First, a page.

Kim and Kerry Olson, San Leandro, California
Kim and Kerry Olson have had a downhill paddle through the swamps and sloughs of the American health care system since Kim got seriously ill seven years ago. They are surviving, barely, because they have learned to navigate the system, at least on its surface. But they are one bad break away from living on the street. They think it's time for a change in California's health care delivery system.
Kim, 57, and Kerry, 58, met in Visalia years ago, and moved to San Leandro, where they now live. Kim was a salesman for a Fremont lumber company and Kerry managed the apartments in which they lived. Life was relatively smooth until seven years ago, when Kim turned 50. He was diagnosed with congestive heart failure.
The ailment rendered Kim 100 percent disabled. The Olsons were able to get regular SSI disability checks of $1330 a month, but it wasn't even close to being enough to live on. Kim's former boss, who Kerry describes as "a wonderful man," paid his premiums for as long as he could, but eventually the Olsons had to pick up that as well. Kerry has fibromyalgia and post-polio syndrome and could not find work. He of course was unemployable. She held on to the apartment manager job because it gave them free rent.
Not long after that Kim developed colon cancer. By now his medical needs were great, especially prescription drugs for his heart condition. But how could he pay for them? The last year he was covered by Kaiser he reached the cap on what they would pay for drugs by May. He reached the CalWorks cap four months later.
Kim and Kerry ran through their 401K just to meet their daily needs. Three years go Kerry dropped Kaiser in order to apply that premium money to Kim's medical needs. Finally, Kim, too, had to drop Kaiser two years ago, chiefly because of a lack of continued access to medications. "He was pulling his hair out," Kelly says. "It got to the point where if he didn't have the medicine he was going to die." And he couldn't afford the medicine.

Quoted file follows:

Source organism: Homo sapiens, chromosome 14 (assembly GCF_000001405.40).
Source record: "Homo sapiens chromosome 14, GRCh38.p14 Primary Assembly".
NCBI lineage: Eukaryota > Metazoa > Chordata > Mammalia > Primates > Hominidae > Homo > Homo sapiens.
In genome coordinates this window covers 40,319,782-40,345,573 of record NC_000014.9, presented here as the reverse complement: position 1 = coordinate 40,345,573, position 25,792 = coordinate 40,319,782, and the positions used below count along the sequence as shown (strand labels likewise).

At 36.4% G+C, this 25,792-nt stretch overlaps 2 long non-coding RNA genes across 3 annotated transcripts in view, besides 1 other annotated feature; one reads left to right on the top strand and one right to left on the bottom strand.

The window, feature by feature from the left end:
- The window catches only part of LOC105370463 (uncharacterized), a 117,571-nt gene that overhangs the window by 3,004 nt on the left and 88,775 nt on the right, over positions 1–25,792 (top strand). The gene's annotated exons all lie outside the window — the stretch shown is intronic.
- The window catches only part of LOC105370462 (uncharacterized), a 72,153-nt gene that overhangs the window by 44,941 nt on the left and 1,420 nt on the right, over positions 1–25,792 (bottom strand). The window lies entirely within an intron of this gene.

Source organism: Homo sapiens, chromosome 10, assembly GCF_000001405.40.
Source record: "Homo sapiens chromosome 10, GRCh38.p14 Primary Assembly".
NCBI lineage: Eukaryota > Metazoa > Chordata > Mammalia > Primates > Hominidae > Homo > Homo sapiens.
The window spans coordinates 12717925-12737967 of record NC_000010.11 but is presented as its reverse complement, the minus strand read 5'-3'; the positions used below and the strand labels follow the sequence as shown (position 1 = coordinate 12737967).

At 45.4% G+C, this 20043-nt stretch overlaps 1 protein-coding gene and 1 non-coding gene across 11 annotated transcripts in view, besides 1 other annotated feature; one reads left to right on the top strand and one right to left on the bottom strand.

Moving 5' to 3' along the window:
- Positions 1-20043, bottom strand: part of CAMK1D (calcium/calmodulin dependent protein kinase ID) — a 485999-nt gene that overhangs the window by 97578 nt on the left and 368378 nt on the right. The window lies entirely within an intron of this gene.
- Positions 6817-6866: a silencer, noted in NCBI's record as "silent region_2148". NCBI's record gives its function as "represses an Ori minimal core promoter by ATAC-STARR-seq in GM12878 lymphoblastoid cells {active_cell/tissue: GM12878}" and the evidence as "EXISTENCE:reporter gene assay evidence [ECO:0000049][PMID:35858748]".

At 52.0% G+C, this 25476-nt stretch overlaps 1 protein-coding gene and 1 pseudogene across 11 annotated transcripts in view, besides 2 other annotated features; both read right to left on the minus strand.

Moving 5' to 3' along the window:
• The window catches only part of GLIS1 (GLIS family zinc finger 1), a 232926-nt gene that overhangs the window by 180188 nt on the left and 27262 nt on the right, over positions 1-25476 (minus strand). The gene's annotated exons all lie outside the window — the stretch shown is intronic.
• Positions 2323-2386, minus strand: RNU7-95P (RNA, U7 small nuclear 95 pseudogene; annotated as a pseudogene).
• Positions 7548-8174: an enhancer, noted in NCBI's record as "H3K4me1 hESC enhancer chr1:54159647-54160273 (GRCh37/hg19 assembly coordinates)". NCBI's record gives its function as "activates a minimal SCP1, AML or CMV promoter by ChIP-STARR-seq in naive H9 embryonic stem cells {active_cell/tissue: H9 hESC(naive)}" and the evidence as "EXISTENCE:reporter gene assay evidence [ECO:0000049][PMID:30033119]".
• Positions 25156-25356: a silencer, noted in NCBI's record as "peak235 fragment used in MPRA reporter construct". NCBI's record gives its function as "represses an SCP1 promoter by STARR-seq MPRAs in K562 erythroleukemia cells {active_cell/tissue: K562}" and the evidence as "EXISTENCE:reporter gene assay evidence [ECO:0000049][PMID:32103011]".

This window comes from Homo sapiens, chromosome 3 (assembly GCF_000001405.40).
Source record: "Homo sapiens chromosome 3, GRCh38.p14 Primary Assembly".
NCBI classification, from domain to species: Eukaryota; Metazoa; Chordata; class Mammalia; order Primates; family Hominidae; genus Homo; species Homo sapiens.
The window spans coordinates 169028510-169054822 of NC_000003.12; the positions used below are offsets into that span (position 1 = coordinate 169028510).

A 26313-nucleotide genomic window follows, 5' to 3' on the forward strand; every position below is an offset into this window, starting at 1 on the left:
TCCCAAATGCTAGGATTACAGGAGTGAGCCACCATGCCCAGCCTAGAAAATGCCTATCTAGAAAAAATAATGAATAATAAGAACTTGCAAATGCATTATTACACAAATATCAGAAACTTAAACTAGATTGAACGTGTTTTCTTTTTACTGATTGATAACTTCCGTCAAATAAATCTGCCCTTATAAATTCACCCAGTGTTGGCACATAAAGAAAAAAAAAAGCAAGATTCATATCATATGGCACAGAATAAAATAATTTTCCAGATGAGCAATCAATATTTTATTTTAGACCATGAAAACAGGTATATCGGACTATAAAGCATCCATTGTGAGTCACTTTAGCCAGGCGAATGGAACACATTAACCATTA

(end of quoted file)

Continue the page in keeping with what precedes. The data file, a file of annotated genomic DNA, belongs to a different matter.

The Olsons bounced around from hospital to clinic, from this program to that program - MediCal, Medicare, SSI, CalWorks. They went to Fairmont Clinic, near where they live. Health care delivery became for them a slog through a labyrinth, a routine of patching things together. Then Fairmont, another victim of the state's health care crisis, closed. It made life even more difficult for the Olsons. "There are other clinics, but they're farther away, and some of them are a joke," says Kerry. They are traveling these days to Newark Clinic and Highland Hospital, longer trips than Fairmont.
On their journey they have seen people gaming the system. But they refuse to do that. "We look at some of the fraud," she says, "but we're not made that way. Sometimes I wish my husband's parents didn't raise him to be so honest. And my Dad was a cop," she laughs.
Their financial plunge hit them in other ways as well: Their car was repossessed; they filed for bankruptcy.
"What is amazing is how (Kim) didn't have a heart attack with all the problems of how are we going to pay for all of that and then having to cancel his health plan. So here we are, trying to stay alive and trying to not go ballistic. If I didn't have this job as an apartment manager we'd be out on the street. "
"It's ludicrous," Kerry adds. "They need to regulate the HMOs for people who can't afford it. This is real scary. What are we going to do?"